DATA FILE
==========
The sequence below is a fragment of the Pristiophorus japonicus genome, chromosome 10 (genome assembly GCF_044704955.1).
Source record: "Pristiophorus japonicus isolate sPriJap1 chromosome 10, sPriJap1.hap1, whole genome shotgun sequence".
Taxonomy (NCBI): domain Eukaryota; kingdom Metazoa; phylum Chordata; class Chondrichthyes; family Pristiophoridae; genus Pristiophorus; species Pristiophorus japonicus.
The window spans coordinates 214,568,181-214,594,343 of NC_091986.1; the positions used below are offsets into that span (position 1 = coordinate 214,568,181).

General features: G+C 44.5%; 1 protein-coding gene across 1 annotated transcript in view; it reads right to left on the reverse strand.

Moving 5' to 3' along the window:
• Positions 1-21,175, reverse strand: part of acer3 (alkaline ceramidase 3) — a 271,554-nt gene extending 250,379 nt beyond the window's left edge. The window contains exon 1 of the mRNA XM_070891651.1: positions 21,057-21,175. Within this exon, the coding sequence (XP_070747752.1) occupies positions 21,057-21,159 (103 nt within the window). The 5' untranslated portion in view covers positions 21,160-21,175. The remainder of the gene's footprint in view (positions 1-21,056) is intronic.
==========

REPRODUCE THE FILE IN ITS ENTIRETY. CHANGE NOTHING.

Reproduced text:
The sequence below is a fragment of the Pristiophorus japonicus genome, chromosome 10 (genome assembly GCF_044704955.1).
Source record: "Pristiophorus japonicus isolate sPriJap1 chromosome 10, sPriJap1.hap1, whole genome shotgun sequence".
Taxonomy (NCBI): domain Eukaryota; kingdom Metazoa; phylum Chordata; class Chondrichthyes; family Pristiophoridae; genus Pristiophorus; species Pristiophorus japonicus.
The window spans coordinates 214,568,181-214,594,343 of NC_091986.1; the positions used below are offsets into that span (position 1 = coordinate 214,568,181).

General features: G+C 44.5%; 1 protein-coding gene across 1 annotated transcript in view; it reads right to left on the reverse strand.

Moving 5' to 3' along the window:
• Positions 1-21,175, reverse strand: part of acer3 (alkaline ceramidase 3) — a 271,554-nt gene extending 250,379 nt beyond the window's left edge. The window contains exon 1 of the mRNA XM_070891651.1: positions 21,057-21,175. Within this exon, the coding sequence (XP_070747752.1) occupies positions 21,057-21,159 (103 nt within the window). The 5' untranslated portion in view covers positions 21,160-21,175. The remainder of the gene's footprint in view (positions 1-21,056) is intronic.